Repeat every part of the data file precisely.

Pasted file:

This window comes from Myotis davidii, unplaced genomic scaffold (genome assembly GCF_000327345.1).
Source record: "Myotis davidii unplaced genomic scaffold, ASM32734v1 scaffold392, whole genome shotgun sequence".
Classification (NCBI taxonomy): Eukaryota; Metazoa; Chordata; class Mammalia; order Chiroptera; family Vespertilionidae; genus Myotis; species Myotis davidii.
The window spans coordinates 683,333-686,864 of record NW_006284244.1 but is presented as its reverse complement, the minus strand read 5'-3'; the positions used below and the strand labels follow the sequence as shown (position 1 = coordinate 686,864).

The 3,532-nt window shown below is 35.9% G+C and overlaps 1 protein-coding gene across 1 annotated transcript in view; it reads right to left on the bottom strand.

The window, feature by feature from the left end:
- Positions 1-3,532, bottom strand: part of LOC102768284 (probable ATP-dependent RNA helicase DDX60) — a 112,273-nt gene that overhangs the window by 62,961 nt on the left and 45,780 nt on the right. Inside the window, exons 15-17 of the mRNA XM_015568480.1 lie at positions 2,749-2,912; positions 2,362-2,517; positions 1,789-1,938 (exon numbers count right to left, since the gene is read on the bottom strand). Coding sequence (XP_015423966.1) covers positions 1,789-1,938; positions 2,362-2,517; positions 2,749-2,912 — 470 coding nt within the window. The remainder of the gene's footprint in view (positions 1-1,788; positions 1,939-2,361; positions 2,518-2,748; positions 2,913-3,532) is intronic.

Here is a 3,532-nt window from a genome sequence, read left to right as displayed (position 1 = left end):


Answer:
This window comes from Myotis davidii, unplaced genomic scaffold (genome assembly GCF_000327345.1).
Source record: "Myotis davidii unplaced genomic scaffold, ASM32734v1 scaffold392, whole genome shotgun sequence".
Classification (NCBI taxonomy): Eukaryota; Metazoa; Chordata; class Mammalia; order Chiroptera; family Vespertilionidae; genus Myotis; species Myotis davidii.
The window spans coordinates 683,333-686,864 of record NW_006284244.1 but is presented as its reverse complement, the minus strand read 5'-3'; the positions used below and the strand labels follow the sequence as shown (position 1 = coordinate 686,864).

The 3,532-nt window shown below is 35.9% G+C and overlaps 1 protein-coding gene across 1 annotated transcript in view; it reads right to left on the bottom strand.

The window, feature by feature from the left end:
- Positions 1-3,532, bottom strand: part of LOC102768284 (probable ATP-dependent RNA helicase DDX60) — a 112,273-nt gene that overhangs the window by 62,961 nt on the left and 45,780 nt on the right. Inside the window, exons 15-17 of the mRNA XM_015568480.1 lie at positions 2,749-2,912; positions 2,362-2,517; positions 1,789-1,938 (exon numbers count right to left, since the gene is read on the bottom strand). Coding sequence (XP_015423966.1) covers positions 1,789-1,938; positions 2,362-2,517; positions 2,749-2,912 — 470 coding nt within the window. The remainder of the gene's footprint in view (positions 1-1,788; positions 1,939-2,361; positions 2,518-2,748; positions 2,913-3,532) is intronic.

Here is a 3,532-nt window from a genome sequence, read left to right as displayed (position 1 = left end):